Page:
“If you do follow your bliss you put yourself on a kind of track that has been there all the while, waiting for you, and the life that you ought to be living is the one you are living. Follow your bliss and don’t be afraid, and doors will open where you didn’t know they were going to be.”
– Joseph Campbell (1904-1987)
As a person stuck in between adolescence and true adulthood, I am bombarded with advice about how I should live my life to the fullest. This includes asking me about what I’m studying in college, do I like what I’m learning, what do you want to do with that degree, do you have the rest of your life planned out down to the second?
There is a problem with this line of questioning.
Follow your bliss, do what you love – but once it turns into a job, doesn’t it become something of a turnoff? Yes, there are exceptions. There are plenty of people who have fallen in love with computer engineering and feel fulfilled working on computers all day, but hold the phone – are they really happy? For one, I don’t think anyone in western society is really happy what with all this business concerning worrying about money and pointless responsibilities like jury duty and voting for the next lesser-of-evils president.
Should we really try to get employed doing something we previously thought was just a nice healthy hobby?
My favorite subject in high school was English. I love reading and I love the pseudo-bullshit analysis that goes into looking at classic literature. Oscar Wilde’s words move me and Dostoevsky’s morality makes me sick with empathy. But would I major in English at the higher ed level? Hell no. By the end of my four year stint – hell, even by the end of the first year, I’d become so disgustingly disenchanted by written language that I likely would have to spend another year recovering before I could pick up another book for pleasure again.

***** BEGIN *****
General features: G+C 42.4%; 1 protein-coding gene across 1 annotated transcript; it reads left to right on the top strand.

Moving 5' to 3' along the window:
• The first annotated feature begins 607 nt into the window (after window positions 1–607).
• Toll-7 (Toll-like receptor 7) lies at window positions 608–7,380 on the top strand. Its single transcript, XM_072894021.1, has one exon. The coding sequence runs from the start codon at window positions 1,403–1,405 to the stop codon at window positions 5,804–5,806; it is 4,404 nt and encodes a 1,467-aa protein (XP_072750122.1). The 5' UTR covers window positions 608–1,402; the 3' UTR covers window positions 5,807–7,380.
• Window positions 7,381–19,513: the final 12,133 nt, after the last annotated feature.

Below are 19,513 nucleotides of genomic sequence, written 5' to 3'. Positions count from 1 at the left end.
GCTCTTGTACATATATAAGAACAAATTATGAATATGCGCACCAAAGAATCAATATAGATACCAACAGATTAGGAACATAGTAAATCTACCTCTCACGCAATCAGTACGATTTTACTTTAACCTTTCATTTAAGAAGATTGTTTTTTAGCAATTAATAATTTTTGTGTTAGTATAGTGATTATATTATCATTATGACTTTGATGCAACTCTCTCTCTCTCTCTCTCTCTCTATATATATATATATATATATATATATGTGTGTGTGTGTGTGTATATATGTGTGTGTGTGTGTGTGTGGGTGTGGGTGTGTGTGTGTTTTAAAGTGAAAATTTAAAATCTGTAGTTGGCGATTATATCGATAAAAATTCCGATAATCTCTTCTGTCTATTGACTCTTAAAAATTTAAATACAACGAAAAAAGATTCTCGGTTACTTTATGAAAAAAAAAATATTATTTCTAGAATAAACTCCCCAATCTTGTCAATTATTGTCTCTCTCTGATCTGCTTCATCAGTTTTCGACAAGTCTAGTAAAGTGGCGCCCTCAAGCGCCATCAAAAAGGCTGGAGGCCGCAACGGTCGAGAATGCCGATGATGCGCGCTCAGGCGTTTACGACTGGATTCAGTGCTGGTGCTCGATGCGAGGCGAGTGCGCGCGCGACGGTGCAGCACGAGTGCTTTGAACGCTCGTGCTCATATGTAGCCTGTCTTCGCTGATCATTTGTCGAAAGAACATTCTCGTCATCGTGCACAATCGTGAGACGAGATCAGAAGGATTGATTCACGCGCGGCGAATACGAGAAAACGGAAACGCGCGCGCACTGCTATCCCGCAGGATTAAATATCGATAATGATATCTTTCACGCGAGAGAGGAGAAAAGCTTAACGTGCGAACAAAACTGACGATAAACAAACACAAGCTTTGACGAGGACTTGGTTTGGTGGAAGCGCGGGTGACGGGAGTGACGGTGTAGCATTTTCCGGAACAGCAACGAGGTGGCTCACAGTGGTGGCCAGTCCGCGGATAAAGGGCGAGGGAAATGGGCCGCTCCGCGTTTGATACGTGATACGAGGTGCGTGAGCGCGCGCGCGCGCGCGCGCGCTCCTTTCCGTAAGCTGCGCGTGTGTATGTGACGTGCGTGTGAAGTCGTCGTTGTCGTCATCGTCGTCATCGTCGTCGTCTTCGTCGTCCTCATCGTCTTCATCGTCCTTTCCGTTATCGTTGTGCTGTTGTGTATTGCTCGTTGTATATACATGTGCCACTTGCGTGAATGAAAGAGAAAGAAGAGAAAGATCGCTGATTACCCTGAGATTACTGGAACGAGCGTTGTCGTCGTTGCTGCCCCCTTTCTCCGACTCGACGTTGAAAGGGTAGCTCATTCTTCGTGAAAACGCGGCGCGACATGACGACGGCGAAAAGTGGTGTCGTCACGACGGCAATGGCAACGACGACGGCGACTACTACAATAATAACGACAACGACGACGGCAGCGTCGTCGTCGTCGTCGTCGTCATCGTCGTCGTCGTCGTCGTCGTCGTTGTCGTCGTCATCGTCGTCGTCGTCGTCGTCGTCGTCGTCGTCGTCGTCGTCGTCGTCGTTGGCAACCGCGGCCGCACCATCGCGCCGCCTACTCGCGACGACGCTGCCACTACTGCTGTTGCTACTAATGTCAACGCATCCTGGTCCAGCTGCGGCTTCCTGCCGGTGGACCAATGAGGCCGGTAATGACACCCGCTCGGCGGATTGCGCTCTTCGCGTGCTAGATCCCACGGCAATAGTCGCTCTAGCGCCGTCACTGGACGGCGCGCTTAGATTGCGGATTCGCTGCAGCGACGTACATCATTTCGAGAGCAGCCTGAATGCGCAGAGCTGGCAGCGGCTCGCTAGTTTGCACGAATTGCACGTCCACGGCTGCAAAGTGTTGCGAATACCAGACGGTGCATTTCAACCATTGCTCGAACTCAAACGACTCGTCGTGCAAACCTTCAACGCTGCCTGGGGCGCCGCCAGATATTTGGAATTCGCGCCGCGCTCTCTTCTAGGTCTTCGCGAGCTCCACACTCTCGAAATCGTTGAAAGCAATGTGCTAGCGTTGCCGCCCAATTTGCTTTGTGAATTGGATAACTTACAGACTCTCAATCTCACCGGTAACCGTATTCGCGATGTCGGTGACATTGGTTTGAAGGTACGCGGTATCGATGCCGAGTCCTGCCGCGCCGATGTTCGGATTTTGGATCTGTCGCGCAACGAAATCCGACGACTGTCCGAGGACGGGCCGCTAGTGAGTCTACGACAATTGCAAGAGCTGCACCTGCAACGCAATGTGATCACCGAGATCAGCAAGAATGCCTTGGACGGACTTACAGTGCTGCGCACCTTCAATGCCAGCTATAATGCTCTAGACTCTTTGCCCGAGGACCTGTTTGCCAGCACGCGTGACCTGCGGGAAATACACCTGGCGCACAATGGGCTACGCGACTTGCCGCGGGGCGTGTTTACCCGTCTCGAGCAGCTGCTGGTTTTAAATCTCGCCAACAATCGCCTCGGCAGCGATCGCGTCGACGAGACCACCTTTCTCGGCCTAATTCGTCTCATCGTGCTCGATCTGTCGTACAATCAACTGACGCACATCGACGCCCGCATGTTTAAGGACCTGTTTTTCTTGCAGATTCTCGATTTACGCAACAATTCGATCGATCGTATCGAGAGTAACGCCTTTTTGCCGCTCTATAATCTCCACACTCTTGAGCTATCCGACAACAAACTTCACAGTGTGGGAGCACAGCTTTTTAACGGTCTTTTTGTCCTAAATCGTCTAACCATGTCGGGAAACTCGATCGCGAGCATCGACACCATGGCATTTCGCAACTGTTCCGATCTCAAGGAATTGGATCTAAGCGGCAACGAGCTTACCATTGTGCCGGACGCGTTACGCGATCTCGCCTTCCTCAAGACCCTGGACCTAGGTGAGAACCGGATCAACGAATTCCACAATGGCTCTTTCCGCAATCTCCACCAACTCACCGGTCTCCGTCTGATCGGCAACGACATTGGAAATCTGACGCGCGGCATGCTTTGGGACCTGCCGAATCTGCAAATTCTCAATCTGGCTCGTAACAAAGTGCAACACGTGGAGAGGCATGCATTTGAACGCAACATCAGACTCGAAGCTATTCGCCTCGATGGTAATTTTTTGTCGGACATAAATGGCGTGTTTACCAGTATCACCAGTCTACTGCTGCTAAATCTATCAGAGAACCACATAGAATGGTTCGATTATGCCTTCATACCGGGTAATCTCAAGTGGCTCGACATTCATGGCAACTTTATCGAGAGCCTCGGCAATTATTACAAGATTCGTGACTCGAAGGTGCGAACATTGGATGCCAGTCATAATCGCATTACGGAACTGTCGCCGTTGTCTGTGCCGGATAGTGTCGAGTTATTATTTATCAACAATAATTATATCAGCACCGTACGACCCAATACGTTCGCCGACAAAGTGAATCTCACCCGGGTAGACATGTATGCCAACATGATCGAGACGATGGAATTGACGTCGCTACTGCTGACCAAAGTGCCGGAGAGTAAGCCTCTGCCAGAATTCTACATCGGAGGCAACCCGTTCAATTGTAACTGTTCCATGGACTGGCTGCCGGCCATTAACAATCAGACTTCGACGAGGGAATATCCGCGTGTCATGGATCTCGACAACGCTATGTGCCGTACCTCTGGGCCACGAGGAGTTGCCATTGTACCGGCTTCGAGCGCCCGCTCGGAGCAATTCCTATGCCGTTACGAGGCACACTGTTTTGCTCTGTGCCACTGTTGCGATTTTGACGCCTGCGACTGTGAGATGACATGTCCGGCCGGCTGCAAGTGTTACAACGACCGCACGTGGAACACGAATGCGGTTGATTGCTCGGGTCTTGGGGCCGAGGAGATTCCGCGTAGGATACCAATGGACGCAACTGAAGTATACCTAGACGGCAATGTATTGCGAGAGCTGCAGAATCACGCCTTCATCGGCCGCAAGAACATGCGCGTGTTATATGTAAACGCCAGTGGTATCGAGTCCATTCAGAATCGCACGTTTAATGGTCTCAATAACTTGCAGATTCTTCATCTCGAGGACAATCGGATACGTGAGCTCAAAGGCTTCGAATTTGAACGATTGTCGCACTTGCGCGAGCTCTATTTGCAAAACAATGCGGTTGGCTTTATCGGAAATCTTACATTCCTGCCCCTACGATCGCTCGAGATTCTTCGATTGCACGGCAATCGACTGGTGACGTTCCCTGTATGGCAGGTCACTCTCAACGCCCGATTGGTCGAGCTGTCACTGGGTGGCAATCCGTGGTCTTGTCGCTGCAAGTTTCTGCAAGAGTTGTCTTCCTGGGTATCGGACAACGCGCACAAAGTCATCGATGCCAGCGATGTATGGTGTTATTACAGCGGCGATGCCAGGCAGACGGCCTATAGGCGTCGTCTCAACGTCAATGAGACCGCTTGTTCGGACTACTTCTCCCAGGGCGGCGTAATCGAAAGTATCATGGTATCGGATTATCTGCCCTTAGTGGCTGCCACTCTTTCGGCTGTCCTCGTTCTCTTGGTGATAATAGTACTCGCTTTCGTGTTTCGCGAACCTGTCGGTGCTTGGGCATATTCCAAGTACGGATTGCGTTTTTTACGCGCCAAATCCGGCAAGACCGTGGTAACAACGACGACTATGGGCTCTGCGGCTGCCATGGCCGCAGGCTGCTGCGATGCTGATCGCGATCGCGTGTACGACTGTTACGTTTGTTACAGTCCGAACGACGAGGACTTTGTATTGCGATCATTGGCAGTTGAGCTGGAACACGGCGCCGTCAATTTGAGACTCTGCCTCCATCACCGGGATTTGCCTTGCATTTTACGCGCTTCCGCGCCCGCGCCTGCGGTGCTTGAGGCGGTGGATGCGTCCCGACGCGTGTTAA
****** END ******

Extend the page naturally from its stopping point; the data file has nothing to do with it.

Which is why I’m studying computer science. It pretty much guarantees that I won’t become tired of anything that I actually love and yet, it allows me the opportunity to explore what I might want to do with a CS degree, since it’s a fairly general field. It can be applied to virtually anything. A coworker of mine is currently studying linguistics and wants to study linguistics and computer science in graduate school. I just have to find my bliss.
And it ain’t going to be easy. So stop pressuring me, knowledgeable “true” adults of the world. I’ll figure it out eventually.
What did you want to be when you grew up? What were some “lovely” pieces of advice people gave you as you were growing up? What are your passions?